One aspect of the Remuneration Tribunals Act which needed attention related to the confusion whether there was power in the Act to recommend salary levels for institutions other than colleges of advanced education and universities, that is, those created by the Tertiary Education Commission which encompasses all three levels of post-secondary education. The amendment makes the distinction and clearly establishes the fact that the Tribunal has responsibility for the top two levels of the post-secondary education sector but not for the technical and further education area.
One point raised by the honourable member for Fremantle with which I find myself in agreement is the difficulty involving part-time staff at academic institutions. One of the insidious diseases that has been afflicting a number of our tertiary institutions in recent times is the development of top heaviness of the staff structure. The opportunities for juniors to gain employment and become full-time members of the staffing establishment at universities or colleges have become more and more limited. Consequently, there is a certain amount of aging and perhaps even self-perpetuating inertia in the higher levels of university and college departments. This is largely as a result of the inability of institutions to take on replacement staff from junior levels. I agree with the honourable member that there is a need for the Tribunal to look at the position of part-time staff members. However, there is one area in regard to which I do not agree that the honourable member’s remarks were relevant. I do not imagine that the Tribunal has responsibility for resolving salary levels for recipients of Commonwealth post-graduate awards. Perhaps that is a matter that could be looked at by the Tribunal but personally I do not believe that it necessarily comes within the purview of the Tribunal under the present legislation.
Finally, I would like to make some comments- I shall seek leave to incorporate some documents in this regard later- on the comparative salary levels applying for academic staff in Australia as opposed to certain other occupations. There has been some considerable debate over a period that academic salaries have fallen behind those of other sectors and shortly I will seek leave to incorporate in Hansard some comparative documents which I believe refute that claim. The documents relate to the June quarter 1974 and the June quarter 1979. That period was chosen because that was the period over which previous data was requested by the Members Conditions Committee of the Government in relation to parliamentary salaries. The comparison for that period is made between academic salaries, including the salaries of high school principals in New South Wales, and average weekly earnings, the consumer price index, weighted average minimum weekly rates of pay for both male and female- Federal and Stateand for Commonwealth Public Service salaries and basic salaries for Commonwealth senators and members.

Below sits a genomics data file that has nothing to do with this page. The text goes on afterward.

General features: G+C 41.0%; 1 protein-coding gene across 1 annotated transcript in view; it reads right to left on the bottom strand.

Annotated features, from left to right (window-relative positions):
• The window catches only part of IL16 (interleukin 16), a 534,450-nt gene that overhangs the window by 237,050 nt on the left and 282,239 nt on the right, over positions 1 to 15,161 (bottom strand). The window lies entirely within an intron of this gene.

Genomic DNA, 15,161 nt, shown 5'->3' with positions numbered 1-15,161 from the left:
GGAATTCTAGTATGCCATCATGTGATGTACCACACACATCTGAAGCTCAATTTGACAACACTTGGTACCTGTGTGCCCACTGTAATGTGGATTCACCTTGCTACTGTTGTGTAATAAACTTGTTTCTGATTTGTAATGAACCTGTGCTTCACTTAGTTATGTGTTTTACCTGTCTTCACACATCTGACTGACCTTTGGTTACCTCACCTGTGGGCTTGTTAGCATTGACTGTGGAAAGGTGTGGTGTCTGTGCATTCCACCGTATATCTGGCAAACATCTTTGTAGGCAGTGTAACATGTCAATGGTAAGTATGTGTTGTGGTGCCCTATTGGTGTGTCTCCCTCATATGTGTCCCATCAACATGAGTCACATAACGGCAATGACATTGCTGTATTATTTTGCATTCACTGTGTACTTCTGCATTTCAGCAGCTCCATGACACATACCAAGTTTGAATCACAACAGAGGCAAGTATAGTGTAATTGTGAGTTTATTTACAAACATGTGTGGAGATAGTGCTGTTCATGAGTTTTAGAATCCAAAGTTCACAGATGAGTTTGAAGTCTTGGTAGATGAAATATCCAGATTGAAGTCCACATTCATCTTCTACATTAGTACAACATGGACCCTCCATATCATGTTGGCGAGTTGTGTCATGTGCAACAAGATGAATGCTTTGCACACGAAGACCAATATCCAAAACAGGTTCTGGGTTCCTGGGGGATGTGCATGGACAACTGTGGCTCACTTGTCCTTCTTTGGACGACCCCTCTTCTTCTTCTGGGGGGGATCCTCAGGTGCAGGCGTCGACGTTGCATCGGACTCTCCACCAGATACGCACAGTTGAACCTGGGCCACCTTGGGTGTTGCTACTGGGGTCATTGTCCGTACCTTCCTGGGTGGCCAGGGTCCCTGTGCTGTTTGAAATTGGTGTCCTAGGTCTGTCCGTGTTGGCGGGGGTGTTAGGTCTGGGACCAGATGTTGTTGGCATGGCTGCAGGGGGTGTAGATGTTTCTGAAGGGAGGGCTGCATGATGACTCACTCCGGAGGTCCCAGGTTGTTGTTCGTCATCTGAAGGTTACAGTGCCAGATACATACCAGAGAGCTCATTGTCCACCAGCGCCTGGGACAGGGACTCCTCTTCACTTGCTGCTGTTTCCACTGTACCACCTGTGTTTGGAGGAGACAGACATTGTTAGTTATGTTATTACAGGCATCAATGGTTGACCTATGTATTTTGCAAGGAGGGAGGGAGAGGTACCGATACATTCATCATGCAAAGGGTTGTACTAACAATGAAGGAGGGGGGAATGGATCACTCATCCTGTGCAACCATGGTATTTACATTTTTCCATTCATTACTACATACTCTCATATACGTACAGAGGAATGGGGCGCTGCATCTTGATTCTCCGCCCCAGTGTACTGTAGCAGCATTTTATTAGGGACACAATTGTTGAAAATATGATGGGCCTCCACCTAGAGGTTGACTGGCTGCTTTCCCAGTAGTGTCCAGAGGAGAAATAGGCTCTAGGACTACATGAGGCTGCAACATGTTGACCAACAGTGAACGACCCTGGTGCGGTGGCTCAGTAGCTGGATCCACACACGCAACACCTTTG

It may be of interest to honourable members that during this period, the consumer price index, that is, the weighted average for the six capital cities, increased by some 75 per cent. Likewise, average weekly earnings, on a seasonally adjusted basis, increased by 83 per cent. Weighted average minimum weekly rates of pay for male and female, both Federal and State, were of a similar order- some 80 per cent to an 83 per cent increase. On the other hand, Commonwealth Public Service salaries increased in that time by about 48 per cent to a maximum of 54 per cent, depending on the division and the level. Interestingly, the basic salaries of members and senators increased by only 34 per cent in that period whereas academic salaries overall increased by some 73 per cent to 87 per cent, the largest increase, of course, being in the tutor range where a considerable catch-up provision applied. In general, the average increase in academic salaries for professors down through to senior lecturers and lecturers, was some 73 per cent to 80 per cent. Incidentally, the salaries of high school principals, at least in New South Wales, increased over that period by some 69 per cent. So those figures certainly lay to rest any significant claims that academic salaries have fallen well behind the relativities of other standards within the community. Mr Deputy Speaker, I seek leave to have these tables incorporated in Hansard.